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Election 2012: New Voting Tech Caused Some Headaches
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ANON1249656338241
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ANON1249656338241,
User Rank: Apprentice
11/8/2012 | 9:17:42 PM
re: Election 2012: New Voting Tech Caused Some Headaches
Voting is not important. The Democrats show that when they fight voter id laws which are the same requirements to get on an airplane, to get medical service or to get in to see an Obama speech. Of course that is another discussion. One rule is software should not be purchased from an oversees company. There is too much potential for rigging. All software should go under rigorous independent checking. Make it a Consumer Reports type organization, independent from govt and the manufacturers. I think I'd like to see a copy of my vote, either hard copy or through some database. But then that would necessitate saving a copy of the vote. I think getting a receipt would be the best way. The paper ballot would have to be time stamped and the receipt issued. I don't trust anyone when it comes to votes.
shockeymoe
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shockeymoe,
User Rank: Apprentice
11/8/2012 | 5:50:57 PM
re: Election 2012: New Voting Tech Caused Some Headaches
With all due respect we have all of those challenges and then some in Canada. Our country is geographically larger, our climate more harsh, a wider variability in population density, and on tech know-how I'd call it a draw.
We haven't had much appetite for eVoting although there have been some projects. en.wikipedia.org/wiki/Electron...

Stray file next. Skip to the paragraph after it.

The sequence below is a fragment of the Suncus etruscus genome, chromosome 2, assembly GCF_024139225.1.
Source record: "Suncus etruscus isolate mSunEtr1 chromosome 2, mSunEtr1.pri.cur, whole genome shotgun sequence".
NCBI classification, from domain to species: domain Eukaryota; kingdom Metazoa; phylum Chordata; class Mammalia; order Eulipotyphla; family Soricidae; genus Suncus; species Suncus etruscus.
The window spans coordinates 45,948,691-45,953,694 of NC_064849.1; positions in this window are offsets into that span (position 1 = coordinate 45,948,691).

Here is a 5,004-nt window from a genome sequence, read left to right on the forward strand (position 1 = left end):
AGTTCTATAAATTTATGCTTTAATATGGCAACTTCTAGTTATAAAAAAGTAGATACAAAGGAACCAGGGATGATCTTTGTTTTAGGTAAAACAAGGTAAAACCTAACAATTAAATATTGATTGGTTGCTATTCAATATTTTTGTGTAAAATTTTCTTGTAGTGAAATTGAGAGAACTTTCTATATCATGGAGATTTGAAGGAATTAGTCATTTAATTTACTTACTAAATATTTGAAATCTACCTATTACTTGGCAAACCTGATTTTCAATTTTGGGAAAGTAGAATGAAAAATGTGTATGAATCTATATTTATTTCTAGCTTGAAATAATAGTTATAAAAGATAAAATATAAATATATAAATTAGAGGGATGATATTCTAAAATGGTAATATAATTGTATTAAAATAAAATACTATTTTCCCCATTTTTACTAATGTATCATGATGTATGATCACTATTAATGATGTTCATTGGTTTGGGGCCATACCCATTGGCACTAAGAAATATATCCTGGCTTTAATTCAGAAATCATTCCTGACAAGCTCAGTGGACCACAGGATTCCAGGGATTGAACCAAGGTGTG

We get our results quickly. Our last election was decided at 10:51 EST. Of course we don't have all of the votes in and we unfortunately don't have Karl Rove to freak out... we are a sober bunch.
As far as privatization of the voting system, not bloody likely!
shockeymoe
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shockeymoe,
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11/8/2012 | 3:49:49 PM
re: Election 2012: New Voting Tech Caused Some Headaches
Got it.
J. Nicholas Hoover
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J. Nicholas Hoover,
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11/8/2012 | 3:15:51 PM
re: Election 2012: New Voting Tech Caused Some Headaches
While most other countries have standardized elections, and while your point is well taken, I have to wonder if the United States isn't so large that one size necessarily fits all, particularly as regards variables like climate, population density, and availability of technical know-how.
nbatik786
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nbatik786,
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11/8/2012 | 4:32:41 AM
re: Election 2012: New Voting Tech Caused Some Headaches
Voting, while a national issue, would not benefit from a national solution because there are too many variations:

- Buford, Wyoming (pop. 1) does not have the same requirements as New York City (pop. 8.2M);
- Climate extremes in Buras, LA, Death Valley, CA, or Kotzebue, AK would require environmental hardening for transportation and storage (and maybe even use) that would be overkill for most of the rest of the country;
- many evoting machines require technical personnel to program, calibrate, install firmware upgrades, upload vote tallies, etc. which would be challenging for many small, rural communities;
- the cost of voting is typically covered by the city of county. Too many budget-strapped local governments would have to rely upon subsidies, which could easily become another contested political football;
- standardizing on a single system would assign a monopoly to a single company, which would be contested in court by competing companies. A single provider would also become a target hackers, internal espionage, and corruption;
- a standardized interface might simplify the system and spur competition, but would probably infringe on someone's patent, and again, wind up in the courts.
- systems around aging populations need ease of use, the ones around technical communities may need better security;
- it's a little difficult to e-vote from Forward Operating Base Chapman, Afghanistan;

Finally, the whole process is still pretty new. Right now lots of places are trying lots of options, and eventually we may get to a commodity solution, but we are far from there, yet.